Movie Review - State of Play
By Matthew Huntley
April 27, 2009
Political thrillers are often hard sells as movies because credibility is key. Viewers will inevitably make correlations between the on-screen characters and real-life politicians, and if the movie's plot doesn't seem plausible, faith is lost in the story and any kind of statement the filmmakers are trying to make.
Fortunately, State of Play convinces us its events aren't beyond a real-life political conspiracy. It only descends into standard Hollywood thriller mode once, but even then, it's still entertaining and quite effective.
Russell Crowe plays Cal McAffrey, a sneaky yet determined reporter who will do just about anything to find his story, even if it means putting his own life in danger. He's not married and he doesn't have kids, so he probably thinks dying for a story would be worth it so long as it gets written.
Cal works for the Washington Globe, and while driving to work in his 20-year-old SAAB, he stumbles upon a crime scene, or as Cal would like to think of it, a juicy story waiting to happen. A homeless black man has been murdered and a white pizza delivery boy, who witnessed the crime, lies in critical condition after being shot in the back. Lucky for Cal, he's friends with the on-site detective (Harry Lennix), who gives him the inside scoop.
That same morning, a young, redheaded woman named Sonia Baker (Maria Thayer) is killed on the D.C. metro line, although nobody knows exactly what happened since the incident took place in one of the metro's three blind spots. Sonia's death, of course, is high profile because she was the chief researcher and mistress to Congressman Stephen Collins (Ben Affleck), a clean-cut hotshot who served in the Gulf War. Collins has been leading a committee that wants to prevent corporations from privatizing homeland security.
It just so happens Cal was Stephen's college roommate, and both have also found themselves in love with Cal's wife, Anne (Robin Wright Penn). When Cal and the Globe's gossipy on-line reporter, Della Frye (Rachel McAdams), start researching the street shootings and Sonia's death, they start to make connections between the two. The pressure is put on them to find a story from their chief editor, Cam (Helen Mirren), who must answer to the paper's new management. The Globe has been recently bought by a media organization and needs to start selling newspapers in order to justify its own existence.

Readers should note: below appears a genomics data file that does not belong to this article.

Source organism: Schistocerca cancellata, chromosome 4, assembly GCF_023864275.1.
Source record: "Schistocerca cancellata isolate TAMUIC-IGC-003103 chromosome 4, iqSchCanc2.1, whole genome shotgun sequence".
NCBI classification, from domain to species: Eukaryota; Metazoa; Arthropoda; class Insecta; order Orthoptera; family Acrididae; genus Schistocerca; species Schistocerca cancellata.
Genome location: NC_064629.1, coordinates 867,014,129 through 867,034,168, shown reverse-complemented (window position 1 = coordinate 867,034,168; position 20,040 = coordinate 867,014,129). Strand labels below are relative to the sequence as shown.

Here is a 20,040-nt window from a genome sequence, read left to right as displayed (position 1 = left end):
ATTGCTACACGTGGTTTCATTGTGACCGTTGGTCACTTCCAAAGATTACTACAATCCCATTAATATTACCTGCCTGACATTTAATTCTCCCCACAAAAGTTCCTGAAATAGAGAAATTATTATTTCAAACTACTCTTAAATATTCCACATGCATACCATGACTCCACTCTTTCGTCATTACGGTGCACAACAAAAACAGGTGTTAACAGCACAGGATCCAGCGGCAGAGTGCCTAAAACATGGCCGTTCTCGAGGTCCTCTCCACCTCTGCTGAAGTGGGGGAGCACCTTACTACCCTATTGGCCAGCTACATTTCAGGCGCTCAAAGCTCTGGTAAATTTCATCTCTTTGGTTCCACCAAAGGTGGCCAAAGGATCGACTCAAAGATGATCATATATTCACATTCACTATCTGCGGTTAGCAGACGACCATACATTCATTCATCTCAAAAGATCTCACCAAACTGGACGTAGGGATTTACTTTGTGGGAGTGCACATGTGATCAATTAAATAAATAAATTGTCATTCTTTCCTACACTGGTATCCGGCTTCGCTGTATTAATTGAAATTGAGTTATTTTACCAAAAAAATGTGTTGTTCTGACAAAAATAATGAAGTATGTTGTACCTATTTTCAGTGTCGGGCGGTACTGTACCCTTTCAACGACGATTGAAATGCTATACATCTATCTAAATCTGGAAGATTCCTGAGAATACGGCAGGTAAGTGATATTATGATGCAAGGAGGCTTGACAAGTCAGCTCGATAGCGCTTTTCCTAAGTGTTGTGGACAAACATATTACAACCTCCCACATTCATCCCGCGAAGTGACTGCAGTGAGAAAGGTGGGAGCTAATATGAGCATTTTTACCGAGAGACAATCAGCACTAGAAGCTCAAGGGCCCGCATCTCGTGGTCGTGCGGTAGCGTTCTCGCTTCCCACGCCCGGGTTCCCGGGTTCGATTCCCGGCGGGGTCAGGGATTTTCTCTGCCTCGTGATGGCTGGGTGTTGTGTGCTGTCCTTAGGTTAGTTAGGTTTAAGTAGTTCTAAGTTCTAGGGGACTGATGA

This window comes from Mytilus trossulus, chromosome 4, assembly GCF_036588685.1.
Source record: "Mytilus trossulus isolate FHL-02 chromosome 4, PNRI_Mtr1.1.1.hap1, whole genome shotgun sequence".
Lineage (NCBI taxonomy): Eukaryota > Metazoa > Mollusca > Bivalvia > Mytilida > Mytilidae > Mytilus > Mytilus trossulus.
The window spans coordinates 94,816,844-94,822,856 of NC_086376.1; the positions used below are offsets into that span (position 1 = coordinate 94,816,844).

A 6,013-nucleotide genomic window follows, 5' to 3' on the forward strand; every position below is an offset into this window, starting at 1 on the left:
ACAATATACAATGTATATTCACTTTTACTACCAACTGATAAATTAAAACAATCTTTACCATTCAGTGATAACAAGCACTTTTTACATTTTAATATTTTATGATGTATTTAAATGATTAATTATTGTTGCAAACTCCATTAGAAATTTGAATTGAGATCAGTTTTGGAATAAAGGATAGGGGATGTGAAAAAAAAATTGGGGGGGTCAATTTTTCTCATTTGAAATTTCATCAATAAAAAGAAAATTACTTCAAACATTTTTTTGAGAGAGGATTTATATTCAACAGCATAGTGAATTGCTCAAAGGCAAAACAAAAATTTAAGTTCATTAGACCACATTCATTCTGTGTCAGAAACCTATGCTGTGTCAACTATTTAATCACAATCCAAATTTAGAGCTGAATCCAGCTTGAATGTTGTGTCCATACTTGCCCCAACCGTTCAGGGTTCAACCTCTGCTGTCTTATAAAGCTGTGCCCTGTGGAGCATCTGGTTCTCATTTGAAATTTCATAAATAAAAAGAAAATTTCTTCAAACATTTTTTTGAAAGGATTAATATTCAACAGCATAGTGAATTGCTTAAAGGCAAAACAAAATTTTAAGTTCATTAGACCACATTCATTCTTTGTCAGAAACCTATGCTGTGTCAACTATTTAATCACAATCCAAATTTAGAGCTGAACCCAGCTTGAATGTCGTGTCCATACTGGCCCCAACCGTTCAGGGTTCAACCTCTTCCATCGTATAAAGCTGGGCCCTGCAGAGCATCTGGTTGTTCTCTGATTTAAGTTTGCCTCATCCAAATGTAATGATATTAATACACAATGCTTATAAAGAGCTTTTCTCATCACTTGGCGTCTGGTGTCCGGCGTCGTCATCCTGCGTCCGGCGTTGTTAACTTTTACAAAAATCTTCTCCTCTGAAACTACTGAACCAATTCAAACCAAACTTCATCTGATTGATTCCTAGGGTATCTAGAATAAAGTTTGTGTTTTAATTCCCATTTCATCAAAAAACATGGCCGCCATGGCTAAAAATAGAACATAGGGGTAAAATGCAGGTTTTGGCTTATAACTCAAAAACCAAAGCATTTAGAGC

State of Play is based on the six-part miniseries that aired on the BBC in 2003. This updated version was directed by Kevin Macdonald, who specializes in films that contain both a human and social element. His Touching the Void (2003), a documentary about two mountain climbers facing near death in the Peruvian Andes, and The Last King of Scotland (2006), with a terrifying, Oscar-winning performance from Forest Whitaker as Idi Amin, both dealt with real-life events and people, but Macdonald made them accessible to a broad audience by placing them within familiar narrative structures. Even though they were traditionally told, their subjects were completely distinguishable and captivating.
The same goes for State of Play, which is surprisingly grounded for a Hollywood thriller. Macdonald does not seem interested in dressing his film with overwrought flashiness, pumped up music or extended chase sequences. The characters also don't behave according to conventional Hollywood archetypes. They're more raw and focused. For instance, it would be quite easy for the screenplay to set the Crowe and McAdams characters up to be romantically involved, that we'd get one scenes of hot, passionate sex before they solve the case, but no, the film focuses on its message, which is about the news ethics, the declining newspaper industry and the negative effects of globalization. Through all of this, Macdonald gives his major characters enough screen time so we grow to care about them and not just view them as pieces of the plot, which we remain curious about.
If the film has any flaws, and it does, it's that Macdonald sometimes directs with too low of energy and doesn't take many risks with his storytelling. The film is always interesting and it holds our attention, but all of its events more or less happen on a straight line. There's little fluctuation or bold occurrences with the way it's presented to us. That's not necessarily a bad thing, but it prevents the film from being more biting and exciting than it is. Still, it's evident that everyone who worked on it really believed in the material and, by the end, so do we.